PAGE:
A second round of federal stimulus money is headed for the nation’s airports and airlines as the industry continues to weather a pandemic that caused airline traffic to plunge 61 percent nationwide last year.
U.S. airports and concessionaires will split about $2 billion in federal funds meant to help stem revenue losses as part of the $900 billion coronavirus relief deal bipartisan lawmakers reached last month.
For airports, the new relief will be far less than the $10 billion they received in the CARES Act that Congress passed in March. Airports hope to learn their individual shares in the coming weeks.
The new law also directs $15 billion in additional federal aid to airlines. Under the latest round of aid, carriers said they would call back more than 32,000 workers who were furloughed in the fall. Airlines received $25 billion from the CARES Act.
United CEO Scott Kirby and President Brett Hart said their company plans to restore “temporary employment” to thousands of their out-of-work employees, according to CNN.
“This is certainly good news for our economy, our industry, and our airline—but it’s especially good news for those who have been without a paycheck, and we can’t wait to welcome them back,” Kirby and Hart wrote.
American Airlines laid off 9,000 of its workers in September. CEO Doug Parker thanked elected officials for restoring the Payroll Support Program.
“We appreciate the confidence Congress and the administration are placing in us by extending this additional support, and we proudly accept the responsibility that comes with it,” Parker wrote, according to the network.
The latest stimulus law comes as TSA released its 2020 national statistics showing the agency screened 324 million passengers, just 39 percent of the 824 million passengers screened in 2019.
Still, that percentage represents an improvement from March and April. On April 14, TSA reported its lowest travel volume of the year: only 87,500 passengers throughout all checkpoints nationwide, just 4 percent of the same weekday traffic in 2019.
During TSA’s historically busiest time of year, average travel volume per day between Thanksgiving and New Year’s Eve in 2020 continued to fluctuate between 24 percent and 61 percent of 2019 levels. The agency expects volume will remain well below pre-pandemic levels through most of 2021.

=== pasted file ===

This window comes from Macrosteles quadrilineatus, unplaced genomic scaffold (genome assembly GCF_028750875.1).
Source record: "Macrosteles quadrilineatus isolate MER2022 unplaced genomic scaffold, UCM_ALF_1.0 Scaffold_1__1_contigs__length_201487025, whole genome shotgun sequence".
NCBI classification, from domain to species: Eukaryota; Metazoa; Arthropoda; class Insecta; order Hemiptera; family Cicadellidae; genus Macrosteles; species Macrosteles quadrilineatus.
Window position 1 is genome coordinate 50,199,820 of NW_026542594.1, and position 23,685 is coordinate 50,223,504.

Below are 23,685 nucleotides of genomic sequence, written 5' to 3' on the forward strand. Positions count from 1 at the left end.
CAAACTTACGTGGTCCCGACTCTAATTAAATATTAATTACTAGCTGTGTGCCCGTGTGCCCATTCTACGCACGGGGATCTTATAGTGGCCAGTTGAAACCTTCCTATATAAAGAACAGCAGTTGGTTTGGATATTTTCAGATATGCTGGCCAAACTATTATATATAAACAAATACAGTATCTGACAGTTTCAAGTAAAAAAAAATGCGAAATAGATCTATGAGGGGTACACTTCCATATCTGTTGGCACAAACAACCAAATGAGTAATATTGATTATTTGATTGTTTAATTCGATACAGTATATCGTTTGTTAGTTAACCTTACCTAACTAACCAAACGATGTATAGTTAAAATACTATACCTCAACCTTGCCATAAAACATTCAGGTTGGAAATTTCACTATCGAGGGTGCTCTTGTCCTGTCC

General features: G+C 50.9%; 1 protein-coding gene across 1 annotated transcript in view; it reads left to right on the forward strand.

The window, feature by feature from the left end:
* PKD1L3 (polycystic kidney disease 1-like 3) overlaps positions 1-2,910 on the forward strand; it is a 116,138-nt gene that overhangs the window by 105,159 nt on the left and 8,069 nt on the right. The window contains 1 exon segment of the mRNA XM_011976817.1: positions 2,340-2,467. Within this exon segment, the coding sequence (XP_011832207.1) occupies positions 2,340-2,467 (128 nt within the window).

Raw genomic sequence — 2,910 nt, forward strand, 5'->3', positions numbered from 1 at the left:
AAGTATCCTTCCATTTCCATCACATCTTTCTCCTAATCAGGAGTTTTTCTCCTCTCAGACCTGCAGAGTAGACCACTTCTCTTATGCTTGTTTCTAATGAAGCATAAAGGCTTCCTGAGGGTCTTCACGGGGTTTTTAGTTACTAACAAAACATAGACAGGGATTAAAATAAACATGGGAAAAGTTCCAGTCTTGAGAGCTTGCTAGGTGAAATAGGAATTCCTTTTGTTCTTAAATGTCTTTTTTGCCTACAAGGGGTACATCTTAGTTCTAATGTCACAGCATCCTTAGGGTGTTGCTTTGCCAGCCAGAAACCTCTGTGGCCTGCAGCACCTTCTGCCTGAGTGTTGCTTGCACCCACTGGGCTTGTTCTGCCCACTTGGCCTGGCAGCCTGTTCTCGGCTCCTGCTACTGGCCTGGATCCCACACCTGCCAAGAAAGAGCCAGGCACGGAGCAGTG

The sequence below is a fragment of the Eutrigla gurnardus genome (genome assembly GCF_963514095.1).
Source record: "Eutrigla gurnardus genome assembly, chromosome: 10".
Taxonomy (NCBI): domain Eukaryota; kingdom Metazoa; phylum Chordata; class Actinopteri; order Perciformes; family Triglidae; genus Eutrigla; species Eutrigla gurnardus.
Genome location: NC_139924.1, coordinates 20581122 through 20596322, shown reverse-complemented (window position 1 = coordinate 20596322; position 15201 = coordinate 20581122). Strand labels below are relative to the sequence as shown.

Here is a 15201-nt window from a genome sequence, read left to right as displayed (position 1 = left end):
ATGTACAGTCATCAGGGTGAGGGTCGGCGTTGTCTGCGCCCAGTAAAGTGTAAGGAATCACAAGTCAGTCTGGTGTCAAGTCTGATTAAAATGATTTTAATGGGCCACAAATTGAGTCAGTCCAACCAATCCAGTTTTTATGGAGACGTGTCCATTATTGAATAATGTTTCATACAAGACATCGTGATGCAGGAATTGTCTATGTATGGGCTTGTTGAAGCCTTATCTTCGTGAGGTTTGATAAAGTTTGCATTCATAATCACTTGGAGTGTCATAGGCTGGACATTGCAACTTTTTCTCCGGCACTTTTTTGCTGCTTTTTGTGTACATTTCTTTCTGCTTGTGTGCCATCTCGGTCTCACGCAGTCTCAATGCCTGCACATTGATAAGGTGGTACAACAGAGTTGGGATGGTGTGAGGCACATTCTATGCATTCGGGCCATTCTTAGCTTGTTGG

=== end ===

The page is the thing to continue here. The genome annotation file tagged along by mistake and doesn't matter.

As a result of the drop in travel demand, major airlines were forced to furlough thousands of workers in 2020. (Photo by Beth Hollerich)
Through November, total passenger traffic at Pittsburgh International Airport mirrored the national average, down about 62 percent.
The leader of Airports Council International, an industry group, said aviation supports 2.7 million jobs in the U.S. alone.
“America’s airports are grateful for the continued support from Congress as they work to respond to the COVID-19 emergency and fight to survive this historic downturn in commercial aviation,” ACI President and CEO Kevin Burke said.
As part of new public health standards, TSA modified security checkpoint procedures around the country to reduce physical contact and help protect workers and passengers.
The agency accelerated deployment of barriers and technology that enhance security and reduce touchpoints. Many of those modifications, which include self-serve Credential Authentication Technology (CAT) units at travel document checking podiums and Computed Tomography (CT) equipment for a detailed image of a carry-on bag’s contents, will remain in place well into the future, TSA officials said.
CAT units allow passengers to scan their own ID to complete the identity verification process and eliminate the need to hand IDs to a TSA officer. CT units give TSA officers the ability to review a 3D image of a passenger’s bags, thus reducing the need to search the contents.